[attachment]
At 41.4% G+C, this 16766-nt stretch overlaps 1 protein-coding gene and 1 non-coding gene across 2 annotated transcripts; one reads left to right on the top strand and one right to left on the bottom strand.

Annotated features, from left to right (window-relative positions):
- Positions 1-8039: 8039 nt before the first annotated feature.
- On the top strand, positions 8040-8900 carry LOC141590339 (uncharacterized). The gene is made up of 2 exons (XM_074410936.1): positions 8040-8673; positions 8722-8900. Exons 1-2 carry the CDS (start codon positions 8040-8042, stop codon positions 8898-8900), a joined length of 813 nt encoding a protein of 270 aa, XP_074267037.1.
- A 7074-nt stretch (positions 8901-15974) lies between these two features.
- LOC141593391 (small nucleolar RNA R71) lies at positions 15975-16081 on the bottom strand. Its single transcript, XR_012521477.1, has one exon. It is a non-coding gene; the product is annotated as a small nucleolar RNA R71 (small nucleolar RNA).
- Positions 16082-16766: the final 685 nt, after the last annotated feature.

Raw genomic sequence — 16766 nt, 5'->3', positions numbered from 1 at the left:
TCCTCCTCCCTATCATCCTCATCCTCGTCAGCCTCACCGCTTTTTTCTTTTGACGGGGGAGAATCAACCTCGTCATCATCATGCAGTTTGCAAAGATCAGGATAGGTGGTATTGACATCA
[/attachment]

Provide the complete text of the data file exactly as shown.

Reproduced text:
At 41.4% G+C, this 16766-nt stretch overlaps 1 protein-coding gene and 1 non-coding gene across 2 annotated transcripts; one reads left to right on the top strand and one right to left on the bottom strand.

Annotated features, from left to right (window-relative positions):
- Positions 1-8039: 8039 nt before the first annotated feature.
- On the top strand, positions 8040-8900 carry LOC141590339 (uncharacterized). The gene is made up of 2 exons (XM_074410936.1): positions 8040-8673; positions 8722-8900. Exons 1-2 carry the CDS (start codon positions 8040-8042, stop codon positions 8898-8900), a joined length of 813 nt encoding a protein of 270 aa, XP_074267037.1.
- A 7074-nt stretch (positions 8901-15974) lies between these two features.
- LOC141593391 (small nucleolar RNA R71) lies at positions 15975-16081 on the bottom strand. Its single transcript, XR_012521477.1, has one exon. It is a non-coding gene; the product is annotated as a small nucleolar RNA R71 (small nucleolar RNA).
- Positions 16082-16766: the final 685 nt, after the last annotated feature.

Raw genomic sequence — 16766 nt, 5'->3', positions numbered from 1 at the left:
TCCTCCTCCCTATCATCCTCATCCTCGTCAGCCTCACCGCTTTTTTCTTTTGACGGGGGAGAATCAACCTCGTCATCATCATGCAGTTTGCAAAGATCAGGATAGGTGGTATTGACATCA